Nova Scotia

Nova Scotia is changing the way it picks new school sites

New process streamlines the way school sites are selected in Nova Scotia and includes technical reviews to determine access to power, water, sewage, transportation and proximity to the communities the schools will serve.

NDP House Leader says process still lacks transparency and community input

Bridgetown Regional Community School, which opened in 2017, is one of Nova Scotia's newer schools. The province announced a new process Tuesday to streamline the way new school sites are chosen. (Department of Education)

Nova Scotia has changed the way it decides where new schools will be built.

Education Minister Zach Churchill said Tuesday that the old process took up to six years to complete, too long when a new school is necessary in a community.

The new selection process will cut down on the time it takes to pick a site, he said in a news release.

It includes:

  • Looking at the existing location before seeking a new site in the case of a replacement school.
  • Conducting a technical site review to determine "access to power, water, sewage, transportation, proximity to the community it will serve and other criteria."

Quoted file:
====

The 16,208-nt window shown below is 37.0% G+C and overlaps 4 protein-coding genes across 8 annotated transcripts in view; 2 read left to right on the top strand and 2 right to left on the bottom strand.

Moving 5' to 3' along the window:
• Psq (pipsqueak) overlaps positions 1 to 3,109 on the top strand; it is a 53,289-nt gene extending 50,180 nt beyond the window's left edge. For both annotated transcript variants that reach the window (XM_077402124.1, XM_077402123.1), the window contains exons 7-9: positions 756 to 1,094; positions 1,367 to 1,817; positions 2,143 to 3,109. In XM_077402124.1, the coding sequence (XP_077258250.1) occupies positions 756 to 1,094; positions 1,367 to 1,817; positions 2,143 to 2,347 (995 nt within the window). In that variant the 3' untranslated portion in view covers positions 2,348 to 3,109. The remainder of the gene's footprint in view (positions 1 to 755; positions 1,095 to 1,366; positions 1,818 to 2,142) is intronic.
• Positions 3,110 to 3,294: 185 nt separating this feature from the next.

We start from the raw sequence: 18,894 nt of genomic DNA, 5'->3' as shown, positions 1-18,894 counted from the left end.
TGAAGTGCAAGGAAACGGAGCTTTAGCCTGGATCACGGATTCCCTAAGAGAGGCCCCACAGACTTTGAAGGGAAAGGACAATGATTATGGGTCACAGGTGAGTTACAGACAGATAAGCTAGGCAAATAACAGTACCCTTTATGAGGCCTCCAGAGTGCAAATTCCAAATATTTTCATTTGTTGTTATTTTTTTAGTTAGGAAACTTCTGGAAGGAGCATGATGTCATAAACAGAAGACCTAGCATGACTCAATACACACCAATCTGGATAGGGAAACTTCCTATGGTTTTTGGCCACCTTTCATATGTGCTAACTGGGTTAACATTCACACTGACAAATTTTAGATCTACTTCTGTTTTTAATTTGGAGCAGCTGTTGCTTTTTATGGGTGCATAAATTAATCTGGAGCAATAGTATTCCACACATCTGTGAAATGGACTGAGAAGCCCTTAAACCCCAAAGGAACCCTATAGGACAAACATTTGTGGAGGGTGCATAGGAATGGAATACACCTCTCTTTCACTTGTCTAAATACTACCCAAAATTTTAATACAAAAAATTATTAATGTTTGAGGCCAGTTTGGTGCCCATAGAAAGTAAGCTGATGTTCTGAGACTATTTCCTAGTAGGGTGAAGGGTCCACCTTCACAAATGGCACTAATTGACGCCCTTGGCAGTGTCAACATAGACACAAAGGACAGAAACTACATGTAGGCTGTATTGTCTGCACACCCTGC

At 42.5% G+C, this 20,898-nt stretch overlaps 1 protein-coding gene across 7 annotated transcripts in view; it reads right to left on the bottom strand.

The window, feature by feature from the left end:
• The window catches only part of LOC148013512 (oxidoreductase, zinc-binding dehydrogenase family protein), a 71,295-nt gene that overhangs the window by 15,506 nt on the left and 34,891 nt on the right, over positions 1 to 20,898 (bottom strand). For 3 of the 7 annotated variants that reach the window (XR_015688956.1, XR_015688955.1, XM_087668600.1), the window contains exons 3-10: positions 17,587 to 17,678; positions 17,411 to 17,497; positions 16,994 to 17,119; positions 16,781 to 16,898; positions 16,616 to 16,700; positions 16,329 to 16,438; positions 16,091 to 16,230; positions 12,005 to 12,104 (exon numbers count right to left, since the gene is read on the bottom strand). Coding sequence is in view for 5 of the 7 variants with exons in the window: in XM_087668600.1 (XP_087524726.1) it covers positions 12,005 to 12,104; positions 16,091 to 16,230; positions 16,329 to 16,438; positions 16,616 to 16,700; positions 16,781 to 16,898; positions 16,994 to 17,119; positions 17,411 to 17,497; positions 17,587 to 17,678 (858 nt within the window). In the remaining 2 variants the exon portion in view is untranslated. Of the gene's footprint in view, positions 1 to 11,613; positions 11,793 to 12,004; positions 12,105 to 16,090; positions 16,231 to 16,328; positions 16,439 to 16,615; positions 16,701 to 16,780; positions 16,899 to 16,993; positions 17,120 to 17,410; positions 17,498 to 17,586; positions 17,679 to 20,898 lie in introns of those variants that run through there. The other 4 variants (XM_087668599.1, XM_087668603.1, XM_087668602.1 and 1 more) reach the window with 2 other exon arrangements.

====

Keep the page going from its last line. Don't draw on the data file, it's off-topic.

• Consulting the school community when there are two or more viable sites.
  • When there is only one suitable site option, government may choose to build on that location and provide information to the public.

Last year, the province announced it would be building nine schools

NDP House leader Claudia Chender said the new guidelines for picking school sites don't include enough community input. (Craig Paisley/CBC)

NDP House leader Claudia Chender said the new guidelines are short on "really robust community consultation," something, she said, was lost with the elimination of regional school boards.

"I think what we have now continues the pattern of a lack of transparency and a lack of community voice in decisions that affect them most directly," she said.

"If there's two different sites then maybe they would trigger community consultation. But also how do you know ... if there's more than one site available when we don't even really know what the criteria for that one site is? It all seems fairly opaque."

Changes to the long-term school capital plan process for Nova Scotia are also in the works.

They include setting up a committee to review and prioritize proposed school capital projects, with representation from the regional centres for education, the Conseil scolaire acadien provincial and staff from the Department of Education and Department of Infrastructure Renewal.

That committee will provide a complete list of projects ranked from high to low priority. Final decisions will be based on budget and regional fairness.

In May, the province announced a new funding model for the public school system.

Instead of basing it on enrolment only, it will consider a region's socioeconomic conditions, the number of students on individual program plans and student achievement data, as well as other factors.

With files from Jean Laroche

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